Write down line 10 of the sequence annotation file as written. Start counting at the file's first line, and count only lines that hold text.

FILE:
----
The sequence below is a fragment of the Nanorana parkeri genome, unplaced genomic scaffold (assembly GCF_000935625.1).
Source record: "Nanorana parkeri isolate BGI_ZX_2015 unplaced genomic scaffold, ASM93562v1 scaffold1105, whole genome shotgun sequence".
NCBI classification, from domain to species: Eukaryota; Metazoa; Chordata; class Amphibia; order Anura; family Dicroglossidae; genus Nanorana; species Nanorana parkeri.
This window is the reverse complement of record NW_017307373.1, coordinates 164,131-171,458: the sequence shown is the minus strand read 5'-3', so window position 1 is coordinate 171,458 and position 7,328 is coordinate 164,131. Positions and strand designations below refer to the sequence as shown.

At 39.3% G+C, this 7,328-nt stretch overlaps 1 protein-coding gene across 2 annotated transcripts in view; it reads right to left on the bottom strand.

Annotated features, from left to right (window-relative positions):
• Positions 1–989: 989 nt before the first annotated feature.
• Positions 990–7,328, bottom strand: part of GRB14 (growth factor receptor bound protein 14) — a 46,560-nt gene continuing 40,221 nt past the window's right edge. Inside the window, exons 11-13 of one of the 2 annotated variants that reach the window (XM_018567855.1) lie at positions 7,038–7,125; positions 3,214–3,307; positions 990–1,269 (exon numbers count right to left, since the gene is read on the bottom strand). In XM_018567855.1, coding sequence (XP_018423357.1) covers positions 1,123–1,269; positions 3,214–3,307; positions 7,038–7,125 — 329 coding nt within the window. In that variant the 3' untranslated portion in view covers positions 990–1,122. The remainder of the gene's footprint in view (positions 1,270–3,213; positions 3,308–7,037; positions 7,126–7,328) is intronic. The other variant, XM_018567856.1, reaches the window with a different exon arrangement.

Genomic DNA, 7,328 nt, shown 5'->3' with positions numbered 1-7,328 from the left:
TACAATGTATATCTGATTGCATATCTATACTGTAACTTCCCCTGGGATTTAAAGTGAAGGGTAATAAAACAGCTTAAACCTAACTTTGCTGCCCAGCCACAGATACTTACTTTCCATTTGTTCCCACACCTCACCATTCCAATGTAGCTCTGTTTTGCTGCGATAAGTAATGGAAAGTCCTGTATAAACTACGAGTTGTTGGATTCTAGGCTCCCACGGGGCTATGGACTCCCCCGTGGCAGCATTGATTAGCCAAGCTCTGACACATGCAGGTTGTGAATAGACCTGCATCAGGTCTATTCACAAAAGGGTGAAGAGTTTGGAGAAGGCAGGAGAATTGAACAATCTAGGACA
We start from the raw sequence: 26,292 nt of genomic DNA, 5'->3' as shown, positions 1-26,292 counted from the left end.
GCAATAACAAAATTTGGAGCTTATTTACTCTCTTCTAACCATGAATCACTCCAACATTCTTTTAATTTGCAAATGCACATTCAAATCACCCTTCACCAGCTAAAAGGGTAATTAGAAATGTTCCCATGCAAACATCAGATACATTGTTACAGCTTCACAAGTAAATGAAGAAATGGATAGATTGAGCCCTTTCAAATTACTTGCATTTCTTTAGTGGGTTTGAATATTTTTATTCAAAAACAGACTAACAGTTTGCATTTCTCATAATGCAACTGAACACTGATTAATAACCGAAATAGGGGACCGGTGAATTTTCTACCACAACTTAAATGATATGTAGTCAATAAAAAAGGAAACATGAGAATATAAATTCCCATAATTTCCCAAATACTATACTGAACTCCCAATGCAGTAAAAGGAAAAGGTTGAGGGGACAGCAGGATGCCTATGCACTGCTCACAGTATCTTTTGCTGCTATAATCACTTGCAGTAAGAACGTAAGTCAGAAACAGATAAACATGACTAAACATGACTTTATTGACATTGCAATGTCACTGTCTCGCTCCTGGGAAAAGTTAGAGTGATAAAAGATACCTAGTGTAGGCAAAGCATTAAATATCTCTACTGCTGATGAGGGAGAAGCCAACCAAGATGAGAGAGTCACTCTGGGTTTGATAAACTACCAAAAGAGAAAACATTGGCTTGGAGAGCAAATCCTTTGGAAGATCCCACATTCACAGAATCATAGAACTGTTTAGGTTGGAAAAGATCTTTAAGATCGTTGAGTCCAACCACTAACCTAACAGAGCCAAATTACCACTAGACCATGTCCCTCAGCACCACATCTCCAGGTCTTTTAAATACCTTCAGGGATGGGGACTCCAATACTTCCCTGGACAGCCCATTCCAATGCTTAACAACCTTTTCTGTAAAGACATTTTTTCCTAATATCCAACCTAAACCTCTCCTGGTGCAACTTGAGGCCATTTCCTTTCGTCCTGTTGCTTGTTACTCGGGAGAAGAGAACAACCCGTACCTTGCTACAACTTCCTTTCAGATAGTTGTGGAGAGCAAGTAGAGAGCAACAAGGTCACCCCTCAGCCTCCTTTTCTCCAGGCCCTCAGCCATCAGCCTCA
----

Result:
TACAATGTATATCTGATTGCATATCTATACTGTAACTTCCCCTGGGATTTAAAGTGAAGGGTAATAAAACAGCTTAAACCTAACTTTGCTGCCCAGCCACAGATACTTACTTTCCATTTGTTCCCACACCTCACCATTCCAATGTAGCTCTGTTTTGCTGCGATAAGTAATGGAAAGTCCTGTATAAACTACGAGTTGTTGGATTCTAGGCTCCCACGGGGCTATGGACTCCCCCGTGGCAGCATTGATTAGCCAAGCTCTGACACATGCAGGTTGTGAATAGACCTGCATCAGGTCTATTCACAAAAGGGTGAAGAGTTTGGAGAAGGCAGGAGAATTGAACAATCTAGGACA